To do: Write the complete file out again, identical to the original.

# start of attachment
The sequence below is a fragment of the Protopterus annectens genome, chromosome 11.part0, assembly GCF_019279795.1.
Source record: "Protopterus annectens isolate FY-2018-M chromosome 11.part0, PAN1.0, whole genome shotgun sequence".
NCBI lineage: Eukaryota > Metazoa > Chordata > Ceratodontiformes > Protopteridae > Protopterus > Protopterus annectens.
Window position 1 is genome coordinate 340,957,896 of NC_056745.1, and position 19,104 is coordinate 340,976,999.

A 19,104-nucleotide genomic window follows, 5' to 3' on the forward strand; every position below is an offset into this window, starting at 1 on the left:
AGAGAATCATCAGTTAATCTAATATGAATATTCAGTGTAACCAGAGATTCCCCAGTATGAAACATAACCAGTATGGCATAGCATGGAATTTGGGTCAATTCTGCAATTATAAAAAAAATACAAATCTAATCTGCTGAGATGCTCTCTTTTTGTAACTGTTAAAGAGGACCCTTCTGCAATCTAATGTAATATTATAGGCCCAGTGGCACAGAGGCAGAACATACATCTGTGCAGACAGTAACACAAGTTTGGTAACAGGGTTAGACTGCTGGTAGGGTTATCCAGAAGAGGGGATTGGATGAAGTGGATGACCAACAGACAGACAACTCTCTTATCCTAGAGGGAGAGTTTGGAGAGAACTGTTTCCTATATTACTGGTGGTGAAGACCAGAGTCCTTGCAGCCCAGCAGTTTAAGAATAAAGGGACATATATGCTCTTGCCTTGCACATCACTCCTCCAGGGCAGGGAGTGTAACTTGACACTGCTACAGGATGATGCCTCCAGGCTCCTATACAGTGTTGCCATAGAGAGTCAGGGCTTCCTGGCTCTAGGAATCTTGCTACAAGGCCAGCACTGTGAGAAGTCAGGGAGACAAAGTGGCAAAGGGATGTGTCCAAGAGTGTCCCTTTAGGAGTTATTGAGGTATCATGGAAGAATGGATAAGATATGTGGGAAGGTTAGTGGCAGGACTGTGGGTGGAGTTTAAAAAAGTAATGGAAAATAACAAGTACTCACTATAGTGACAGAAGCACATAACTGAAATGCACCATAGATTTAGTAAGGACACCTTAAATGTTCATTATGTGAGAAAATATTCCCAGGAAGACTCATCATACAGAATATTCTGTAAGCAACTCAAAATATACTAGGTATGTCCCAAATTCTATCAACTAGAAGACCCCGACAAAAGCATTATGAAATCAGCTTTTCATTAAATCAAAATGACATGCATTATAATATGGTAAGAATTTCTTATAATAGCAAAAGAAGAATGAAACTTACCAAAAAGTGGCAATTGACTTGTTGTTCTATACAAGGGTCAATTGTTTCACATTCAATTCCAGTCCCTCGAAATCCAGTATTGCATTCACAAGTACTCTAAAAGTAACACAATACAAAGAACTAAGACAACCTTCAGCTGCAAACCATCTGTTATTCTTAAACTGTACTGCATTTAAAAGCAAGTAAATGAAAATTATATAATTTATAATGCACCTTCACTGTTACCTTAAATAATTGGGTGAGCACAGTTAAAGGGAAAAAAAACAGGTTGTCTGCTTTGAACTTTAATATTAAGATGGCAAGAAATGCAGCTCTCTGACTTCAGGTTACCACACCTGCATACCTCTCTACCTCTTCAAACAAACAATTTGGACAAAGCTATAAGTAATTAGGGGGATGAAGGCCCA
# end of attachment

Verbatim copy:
The sequence below is a fragment of the Protopterus annectens genome, chromosome 11.part0, assembly GCF_019279795.1.
Source record: "Protopterus annectens isolate FY-2018-M chromosome 11.part0, PAN1.0, whole genome shotgun sequence".
NCBI lineage: Eukaryota > Metazoa > Chordata > Ceratodontiformes > Protopteridae > Protopterus > Protopterus annectens.
Window position 1 is genome coordinate 340,957,896 of NC_056745.1, and position 19,104 is coordinate 340,976,999.

A 19,104-nucleotide genomic window follows, 5' to 3' on the forward strand; every position below is an offset into this window, starting at 1 on the left:
AGAGAATCATCAGTTAATCTAATATGAATATTCAGTGTAACCAGAGATTCCCCAGTATGAAACATAACCAGTATGGCATAGCATGGAATTTGGGTCAATTCTGCAATTATAAAAAAAATACAAATCTAATCTGCTGAGATGCTCTCTTTTTGTAACTGTTAAAGAGGACCCTTCTGCAATCTAATGTAATATTATAGGCCCAGTGGCACAGAGGCAGAACATACATCTGTGCAGACAGTAACACAAGTTTGGTAACAGGGTTAGACTGCTGGTAGGGTTATCCAGAAGAGGGGATTGGATGAAGTGGATGACCAACAGACAGACAACTCTCTTATCCTAGAGGGAGAGTTTGGAGAGAACTGTTTCCTATATTACTGGTGGTGAAGACCAGAGTCCTTGCAGCCCAGCAGTTTAAGAATAAAGGGACATATATGCTCTTGCCTTGCACATCACTCCTCCAGGGCAGGGAGTGTAACTTGACACTGCTACAGGATGATGCCTCCAGGCTCCTATACAGTGTTGCCATAGAGAGTCAGGGCTTCCTGGCTCTAGGAATCTTGCTACAAGGCCAGCACTGTGAGAAGTCAGGGAGACAAAGTGGCAAAGGGATGTGTCCAAGAGTGTCCCTTTAGGAGTTATTGAGGTATCATGGAAGAATGGATAAGATATGTGGGAAGGTTAGTGGCAGGACTGTGGGTGGAGTTTAAAAAAGTAATGGAAAATAACAAGTACTCACTATAGTGACAGAAGCACATAACTGAAATGCACCATAGATTTAGTAAGGACACCTTAAATGTTCATTATGTGAGAAAATATTCCCAGGAAGACTCATCATACAGAATATTCTGTAAGCAACTCAAAATATACTAGGTATGTCCCAAATTCTATCAACTAGAAGACCCCGACAAAAGCATTATGAAATCAGCTTTTCATTAAATCAAAATGACATGCATTATAATATGGTAAGAATTTCTTATAATAGCAAAAGAAGAATGAAACTTACCAAAAAGTGGCAATTGACTTGTTGTTCTATACAAGGGTCAATTGTTTCACATTCAATTCCAGTCCCTCGAAATCCAGTATTGCATTCACAAGTACTCTAAAAGTAACACAATACAAAGAACTAAGACAACCTTCAGCTGCAAACCATCTGTTATTCTTAAACTGTACTGCATTTAAAAGCAAGTAAATGAAAATTATATAATTTATAATGCACCTTCACTGTTACCTTAAATAATTGGGTGAGCACAGTTAAAGGGAAAAAAAACAGGTTGTCTGCTTTGAACTTTAATATTAAGATGGCAAGAAATGCAGCTCTCTGACTTCAGGTTACCACACCTGCATACCTCTCTACCTCTTCAAACAAACAATTTGGACAAAGCTATAAGTAATTAGGGGGATGAAGGCCCA